Thursday, 26 September 2019

It’s a culture shock

Like previous volunteers had written, arriving in Uganda is a bit of a cultural shock. Everything is very different, and even if I had traveled to Asian (developing) countries before and the organization had told us stories and shown us pictures, I was not prepared for Uganda.
Uganda is different from anything I have seen before.
Its capital Kampala is loud and polluted, and crowded and hectic. Pickpockets are everywhere and as Mzungu you are a very flashy aim.

Using public transport is still a challenge. You need to know exactly where you want to go, how much the ride will be and at what moment to tell the driver to stop (“Conductor, parking” is the magic sentence). It will most likely be crowded in the Matatu and of course hot. Traffic jams are normal and 12 km from Nansana to Kampala can easily take 2 hours. Sometimes they kick you even out, as a bigger group is waiting and you need to make space.

Crossing the road is another challenge. The boda-bodas (scooters) appear out of a sudden and cars, trucks and matatus come with an amazing speed. There are no traffic lights or pedestrian walkways and you have to try your luck or find a local and follow him/her across the street.

Power cuts are regular and electricity can be gone for several hours. You have to prepare yourself for showers in the dark, empty phone batteries and of course, think about what is in the fridge. And if it appears during the day, you may work as long as your laptop has battery.

There are a lot of restrictions in Uganda: 

  • don’t swim in the lakes (risk of bilharzia and other parasites), 
  • don’t use the water from the tap except for showering (risk of Cholera and other diseases), 
  • try not to be outside after sunset and don’t use public transport during the night (risk of rape and robbery), 
  • sleep under a mosquito net (risk of Malaria), 
  • avoid sex (risk of HIV),  
  • be careful with street food (risk of stomach problems) and of course, 
  • don’t fall in love with a mzungu hunter (risk of broken heart).

The truth is: it's not so bad :-)

All this information is very intimidating and on my first day I really wondered what I got myself into.
Even though!  10 days have passed and Uganda feels surprisingly good. After a first shock and deep breath, you realize, it’s not that bad. Because of its people. They are incredibly friendly.

Children in the village of Kikooba

Green countryside

Most of the people around Nansana speak good English and once you are used to the accent, it is no problem to talk to people and children and get in touch. We already know some of our neighbors and Nihia, our little Ugandan friend regularly shows up in our kitchen and prepares meals, plays UNO and teaches us some new words in Luganda.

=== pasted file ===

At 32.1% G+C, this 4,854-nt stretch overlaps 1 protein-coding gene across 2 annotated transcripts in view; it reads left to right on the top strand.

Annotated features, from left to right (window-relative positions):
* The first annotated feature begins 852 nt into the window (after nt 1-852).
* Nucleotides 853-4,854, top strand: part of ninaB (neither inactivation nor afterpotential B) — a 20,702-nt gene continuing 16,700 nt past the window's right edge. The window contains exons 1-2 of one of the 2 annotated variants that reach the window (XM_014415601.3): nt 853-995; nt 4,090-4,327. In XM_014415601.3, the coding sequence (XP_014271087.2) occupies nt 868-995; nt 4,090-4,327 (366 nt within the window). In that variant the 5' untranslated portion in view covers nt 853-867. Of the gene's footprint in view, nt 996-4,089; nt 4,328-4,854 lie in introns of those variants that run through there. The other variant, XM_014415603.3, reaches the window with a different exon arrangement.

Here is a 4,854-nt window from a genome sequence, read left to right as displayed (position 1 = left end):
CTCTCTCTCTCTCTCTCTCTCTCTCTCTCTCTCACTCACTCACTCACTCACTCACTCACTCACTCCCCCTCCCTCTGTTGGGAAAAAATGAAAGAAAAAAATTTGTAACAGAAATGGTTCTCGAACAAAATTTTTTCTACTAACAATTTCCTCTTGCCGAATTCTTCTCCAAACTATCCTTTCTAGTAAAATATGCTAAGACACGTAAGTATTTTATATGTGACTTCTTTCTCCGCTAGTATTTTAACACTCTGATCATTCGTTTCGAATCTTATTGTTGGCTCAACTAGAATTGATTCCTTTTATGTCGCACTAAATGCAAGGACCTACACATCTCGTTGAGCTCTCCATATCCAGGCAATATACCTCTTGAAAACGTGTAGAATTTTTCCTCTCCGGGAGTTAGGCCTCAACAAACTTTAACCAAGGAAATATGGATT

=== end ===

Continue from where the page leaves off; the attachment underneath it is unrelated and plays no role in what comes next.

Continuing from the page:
After one week we are able to manage some daily tasks with confidence and even speak first words of Luganda.
Taking some language classes
I have started with my project on Monday and together with UPA we are currently assessing needs and defining first tasks.

Thursday, 19 September 2019

Getting started in Uganda

This is me

My name is Iris, I am 36 years old and I am a EU Aid Volunteer for Mondo from September 2019 until March 2020. I was born in the Black Forrest (Germany), studied product engineering and worked for various small and large corporations in Germany and Portugal for the past 10 years.

My European Aid Volunteer experience to be

The deployment with Mondo brings me to the Pearl of Africa: Uganda. It's my first time to East Africa and my first official deployment for the humanitarian sector.
For the next 6 months, I will be conducting marketing and IT trainings and workshops to UPA staff and other local partner organizations such as schools, community-based organizations, local authorities and other NGOs.
I will also assist in managing and upgrading the social media accounts and the website, develop information, communication as well as educational material for different occasions and help implementing a newsletter.

First days in Nansana, supported by local volunteers

What is my motivation to leave the corporate world, comfortable life and a safe environment to work as a volunteer ?

I am well aware that in 6 months I won't initiate a big change in the world, in Uganda, not even in
the close neighborhood in Nansana. But I hope that I can ease and simplify some of the daily office tasks of UPA and their partners and increase their online visibility. Like this UPA will be able to focus more on their vision to create a society where youth is empowered to enhance development.

Muhammad Ali once said:
" It isn't the mountain ahead to climb that wears you out, it's the pebble in your shoe". 

I am sure together with UPA I will be able to find some of the pebbles and remove them so the organization can focus on achieving their goals.

It's a learning experience also

But of course, I did not only come to Uganda to help UPA with trainings and workshops.

When I first heard about the project I hardly knew anything about Uganda, even Africa I dare say.
Since the preparation started in Estonia 5 weeks ago, I have learned a lot about Africa - about its geography, about politics, economics, and humanitarian work. I have also learned something about traditions, language, music, food, mindset and daily struggles in Uganda. There is still a lot for me to understand and I will certainly leave this country rich in knowledge and a better understanding of this green and fertile country.

Be part of my adventure

Most people come to Uganda as a tourist, or they don't come at all. I am aware that not everybody is able to experience Uganda the way I will. Therefore I would like people to experience Uganda through me.
I want to be the eyes and ears of the people at home. I want to tell and show them about volunteering, about Uganda, about Mondo and the humanitarian world.

Join me for this journey and watch this space!